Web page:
- Increased fat production by the liver, which can lead to:
- Higher levels of blood triglycerides and LDL cholesterol
- Increased storage of fat in the liver, which can lead to non-alcoholic fatty liver disease (NAFLD), and
- Increased intra-abdominal fat (i.e., more fat around your middle).
- Increased insulin resistance, which can lead to many complications such as metabolic syndrome, type 2 diabetes and increased weight gain.
There are additional conditions that may be linked to fructose for some people. I say “may” be linked for “some” people because there are research studies that show fructose intake is related and others that show it isn’t related to:
- Increased blood pressure
- Increased uric acid production which can lead to gout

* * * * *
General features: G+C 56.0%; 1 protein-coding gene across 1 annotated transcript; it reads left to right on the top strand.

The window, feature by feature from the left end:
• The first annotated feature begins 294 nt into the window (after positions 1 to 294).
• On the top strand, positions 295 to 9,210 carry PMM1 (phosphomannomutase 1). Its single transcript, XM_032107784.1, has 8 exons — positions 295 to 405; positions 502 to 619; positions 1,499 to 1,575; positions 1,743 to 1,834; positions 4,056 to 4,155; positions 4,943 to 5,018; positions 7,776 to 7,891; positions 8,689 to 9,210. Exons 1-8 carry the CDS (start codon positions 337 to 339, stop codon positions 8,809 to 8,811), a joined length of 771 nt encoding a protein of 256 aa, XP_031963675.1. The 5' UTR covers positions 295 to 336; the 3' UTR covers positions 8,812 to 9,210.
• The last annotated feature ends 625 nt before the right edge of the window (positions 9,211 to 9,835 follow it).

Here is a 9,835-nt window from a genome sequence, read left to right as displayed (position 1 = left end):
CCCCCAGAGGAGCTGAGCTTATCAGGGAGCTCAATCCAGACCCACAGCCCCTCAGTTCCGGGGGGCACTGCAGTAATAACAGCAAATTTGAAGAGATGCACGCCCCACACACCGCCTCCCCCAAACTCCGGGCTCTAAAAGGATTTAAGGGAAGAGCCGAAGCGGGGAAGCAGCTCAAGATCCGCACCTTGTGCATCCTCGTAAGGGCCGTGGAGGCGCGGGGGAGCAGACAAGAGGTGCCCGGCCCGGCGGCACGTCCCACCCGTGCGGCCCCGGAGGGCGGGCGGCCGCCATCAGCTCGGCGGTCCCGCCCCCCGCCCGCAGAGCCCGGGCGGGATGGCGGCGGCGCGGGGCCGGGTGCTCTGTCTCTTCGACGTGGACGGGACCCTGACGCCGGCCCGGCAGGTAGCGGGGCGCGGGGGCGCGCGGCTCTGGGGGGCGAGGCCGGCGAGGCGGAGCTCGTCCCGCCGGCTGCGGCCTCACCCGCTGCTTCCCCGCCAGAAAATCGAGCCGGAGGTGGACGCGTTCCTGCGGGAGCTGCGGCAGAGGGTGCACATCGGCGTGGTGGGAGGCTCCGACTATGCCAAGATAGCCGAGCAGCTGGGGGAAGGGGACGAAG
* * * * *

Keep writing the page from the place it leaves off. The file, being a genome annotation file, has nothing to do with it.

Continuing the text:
- Resistance to leptin (the hormone that tells your brain you are full and satisfied), and
- Insufficient suppression of ghrelin (the hormone that tells your brain you are hungry).
So, is fruit making us fat?
Honestly, it’s unlikely that fruit alone is making us fat. It is far more likely that our increased fructose consumption from foods and beverages sweetened with substances such as high fructose corn syrup are making us fat, increasing our risk for insulin resistance / type 2 diabetes / metabolic syndrome, and raising our blood levels of triglycerides and cholesterol.
That being said, there is some evidence that once a person’s metabolism is broken and/or the person is overweight that the fructose in fruit makes the situation worse.
As well, everyone is different and there are case studies of normal weight people with relatively healthy diets resolving their high triglycerides or high cholesterol by restricting their fruit intake to one serving per day.